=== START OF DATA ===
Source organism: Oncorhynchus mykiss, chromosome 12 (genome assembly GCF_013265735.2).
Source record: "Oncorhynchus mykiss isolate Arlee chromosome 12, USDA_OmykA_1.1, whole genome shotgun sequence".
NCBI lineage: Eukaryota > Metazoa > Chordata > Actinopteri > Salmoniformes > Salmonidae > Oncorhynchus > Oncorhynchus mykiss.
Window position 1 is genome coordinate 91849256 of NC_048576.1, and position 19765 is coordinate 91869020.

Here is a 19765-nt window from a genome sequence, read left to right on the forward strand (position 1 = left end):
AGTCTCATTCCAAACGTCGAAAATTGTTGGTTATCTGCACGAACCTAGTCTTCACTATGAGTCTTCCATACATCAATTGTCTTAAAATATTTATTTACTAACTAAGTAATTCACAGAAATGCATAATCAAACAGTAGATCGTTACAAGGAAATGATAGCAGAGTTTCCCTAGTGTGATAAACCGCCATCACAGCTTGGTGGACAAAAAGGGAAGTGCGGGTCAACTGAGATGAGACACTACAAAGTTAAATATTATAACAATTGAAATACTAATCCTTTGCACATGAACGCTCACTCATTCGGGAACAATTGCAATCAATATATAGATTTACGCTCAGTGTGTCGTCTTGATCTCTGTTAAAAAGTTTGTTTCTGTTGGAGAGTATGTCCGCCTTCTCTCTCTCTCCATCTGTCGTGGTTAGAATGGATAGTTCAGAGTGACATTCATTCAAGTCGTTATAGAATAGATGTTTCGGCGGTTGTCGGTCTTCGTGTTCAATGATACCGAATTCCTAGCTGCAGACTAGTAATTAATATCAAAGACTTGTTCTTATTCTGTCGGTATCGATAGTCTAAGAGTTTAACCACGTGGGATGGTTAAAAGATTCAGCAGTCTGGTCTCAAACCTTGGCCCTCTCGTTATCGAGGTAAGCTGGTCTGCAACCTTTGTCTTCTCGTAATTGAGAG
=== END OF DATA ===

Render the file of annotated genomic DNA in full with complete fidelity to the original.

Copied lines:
Source organism: Oncorhynchus mykiss, chromosome 12 (genome assembly GCF_013265735.2).
Source record: "Oncorhynchus mykiss isolate Arlee chromosome 12, USDA_OmykA_1.1, whole genome shotgun sequence".
NCBI lineage: Eukaryota > Metazoa > Chordata > Actinopteri > Salmoniformes > Salmonidae > Oncorhynchus > Oncorhynchus mykiss.
Window position 1 is genome coordinate 91849256 of NC_048576.1, and position 19765 is coordinate 91869020.

Here is a 19765-nt window from a genome sequence, read left to right on the forward strand (position 1 = left end):
AGTCTCATTCCAAACGTCGAAAATTGTTGGTTATCTGCACGAACCTAGTCTTCACTATGAGTCTTCCATACATCAATTGTCTTAAAATATTTATTTACTAACTAAGTAATTCACAGAAATGCATAATCAAACAGTAGATCGTTACAAGGAAATGATAGCAGAGTTTCCCTAGTGTGATAAACCGCCATCACAGCTTGGTGGACAAAAAGGGAAGTGCGGGTCAACTGAGATGAGACACTACAAAGTTAAATATTATAACAATTGAAATACTAATCCTTTGCACATGAACGCTCACTCATTCGGGAACAATTGCAATCAATATATAGATTTACGCTCAGTGTGTCGTCTTGATCTCTGTTAAAAAGTTTGTTTCTGTTGGAGAGTATGTCCGCCTTCTCTCTCTCTCCATCTGTCGTGGTTAGAATGGATAGTTCAGAGTGACATTCATTCAAGTCGTTATAGAATAGATGTTTCGGCGGTTGTCGGTCTTCGTGTTCAATGATACCGAATTCCTAGCTGCAGACTAGTAATTAATATCAAAGACTTGTTCTTATTCTGTCGGTATCGATAGTCTAAGAGTTTAACCACGTGGGATGGTTAAAAGATTCAGCAGTCTGGTCTCAAACCTTGGCCCTCTCGTTATCGAGGTAAGCTGGTCTGCAACCTTTGTCTTCTCGTAATTGAGAG